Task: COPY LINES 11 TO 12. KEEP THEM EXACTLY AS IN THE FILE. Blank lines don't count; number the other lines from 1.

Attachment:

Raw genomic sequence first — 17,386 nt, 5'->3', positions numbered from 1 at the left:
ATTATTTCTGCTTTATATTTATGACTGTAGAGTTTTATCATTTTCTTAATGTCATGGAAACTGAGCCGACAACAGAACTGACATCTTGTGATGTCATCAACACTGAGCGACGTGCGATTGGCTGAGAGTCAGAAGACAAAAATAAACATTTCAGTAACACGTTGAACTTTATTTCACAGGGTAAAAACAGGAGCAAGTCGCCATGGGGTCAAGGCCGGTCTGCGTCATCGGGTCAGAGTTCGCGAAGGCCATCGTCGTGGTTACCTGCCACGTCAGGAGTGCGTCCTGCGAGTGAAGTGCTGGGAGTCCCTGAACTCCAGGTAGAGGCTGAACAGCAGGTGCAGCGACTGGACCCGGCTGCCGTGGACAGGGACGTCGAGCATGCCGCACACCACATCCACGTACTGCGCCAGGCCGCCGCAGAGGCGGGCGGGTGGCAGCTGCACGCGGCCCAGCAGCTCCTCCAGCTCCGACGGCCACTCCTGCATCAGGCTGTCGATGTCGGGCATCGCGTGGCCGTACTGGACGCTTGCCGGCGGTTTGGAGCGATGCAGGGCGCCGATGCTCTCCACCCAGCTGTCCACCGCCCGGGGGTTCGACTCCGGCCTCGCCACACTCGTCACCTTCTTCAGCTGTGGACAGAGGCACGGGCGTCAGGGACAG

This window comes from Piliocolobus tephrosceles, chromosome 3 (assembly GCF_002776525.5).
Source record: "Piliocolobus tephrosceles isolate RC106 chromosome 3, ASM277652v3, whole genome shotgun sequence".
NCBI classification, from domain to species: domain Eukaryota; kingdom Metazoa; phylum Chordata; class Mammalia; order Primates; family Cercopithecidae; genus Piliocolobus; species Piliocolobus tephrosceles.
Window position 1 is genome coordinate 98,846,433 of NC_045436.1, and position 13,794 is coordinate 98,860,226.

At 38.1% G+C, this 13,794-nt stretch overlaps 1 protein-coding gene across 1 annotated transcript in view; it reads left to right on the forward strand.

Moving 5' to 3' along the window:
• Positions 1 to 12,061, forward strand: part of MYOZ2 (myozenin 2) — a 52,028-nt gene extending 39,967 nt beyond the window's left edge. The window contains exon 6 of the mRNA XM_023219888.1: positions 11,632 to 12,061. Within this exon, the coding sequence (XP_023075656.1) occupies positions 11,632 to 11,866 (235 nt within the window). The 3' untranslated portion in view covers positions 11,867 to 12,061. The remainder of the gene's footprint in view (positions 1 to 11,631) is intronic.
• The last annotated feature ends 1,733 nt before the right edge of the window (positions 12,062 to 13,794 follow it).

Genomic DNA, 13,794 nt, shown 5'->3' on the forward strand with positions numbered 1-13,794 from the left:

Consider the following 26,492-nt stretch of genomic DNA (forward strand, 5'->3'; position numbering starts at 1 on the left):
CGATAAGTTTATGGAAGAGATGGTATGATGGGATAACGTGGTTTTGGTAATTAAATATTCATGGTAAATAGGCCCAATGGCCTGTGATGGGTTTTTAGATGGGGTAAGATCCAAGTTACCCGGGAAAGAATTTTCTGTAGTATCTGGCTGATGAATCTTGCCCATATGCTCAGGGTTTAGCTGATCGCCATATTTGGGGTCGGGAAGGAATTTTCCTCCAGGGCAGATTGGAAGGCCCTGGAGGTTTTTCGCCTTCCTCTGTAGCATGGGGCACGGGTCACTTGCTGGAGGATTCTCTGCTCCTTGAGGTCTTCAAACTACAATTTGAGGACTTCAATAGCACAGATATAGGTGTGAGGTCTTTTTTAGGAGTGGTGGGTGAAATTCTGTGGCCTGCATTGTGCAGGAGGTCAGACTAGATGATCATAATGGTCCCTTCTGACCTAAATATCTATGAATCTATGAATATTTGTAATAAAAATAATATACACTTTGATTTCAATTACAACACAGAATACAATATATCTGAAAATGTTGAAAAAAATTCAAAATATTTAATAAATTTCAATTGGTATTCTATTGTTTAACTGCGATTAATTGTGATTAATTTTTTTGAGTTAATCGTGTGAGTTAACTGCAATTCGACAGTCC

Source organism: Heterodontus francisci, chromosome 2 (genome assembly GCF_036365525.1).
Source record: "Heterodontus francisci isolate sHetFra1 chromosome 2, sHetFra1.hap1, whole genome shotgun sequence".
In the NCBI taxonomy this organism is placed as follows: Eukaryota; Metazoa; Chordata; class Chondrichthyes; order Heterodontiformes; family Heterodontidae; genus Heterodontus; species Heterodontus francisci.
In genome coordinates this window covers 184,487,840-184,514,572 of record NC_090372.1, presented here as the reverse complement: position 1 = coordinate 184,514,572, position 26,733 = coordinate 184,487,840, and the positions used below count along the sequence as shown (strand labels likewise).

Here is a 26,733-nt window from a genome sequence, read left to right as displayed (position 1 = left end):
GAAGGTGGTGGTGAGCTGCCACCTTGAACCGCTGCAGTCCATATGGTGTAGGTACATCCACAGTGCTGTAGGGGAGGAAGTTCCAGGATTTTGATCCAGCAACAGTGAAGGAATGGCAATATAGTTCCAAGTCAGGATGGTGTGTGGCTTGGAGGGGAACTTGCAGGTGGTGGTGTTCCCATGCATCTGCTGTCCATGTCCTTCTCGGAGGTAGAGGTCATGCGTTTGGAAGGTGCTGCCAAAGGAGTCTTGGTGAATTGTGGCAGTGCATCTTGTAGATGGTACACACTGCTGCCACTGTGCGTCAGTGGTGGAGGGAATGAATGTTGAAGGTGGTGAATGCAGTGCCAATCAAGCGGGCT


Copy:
Genomic DNA, 13,794 nt, shown 5'->3' on the forward strand with positions numbered 1-13,794 from the left:

Consider the following 26,492-nt stretch of genomic DNA (forward strand, 5'->3'; position numbering starts at 1 on the left):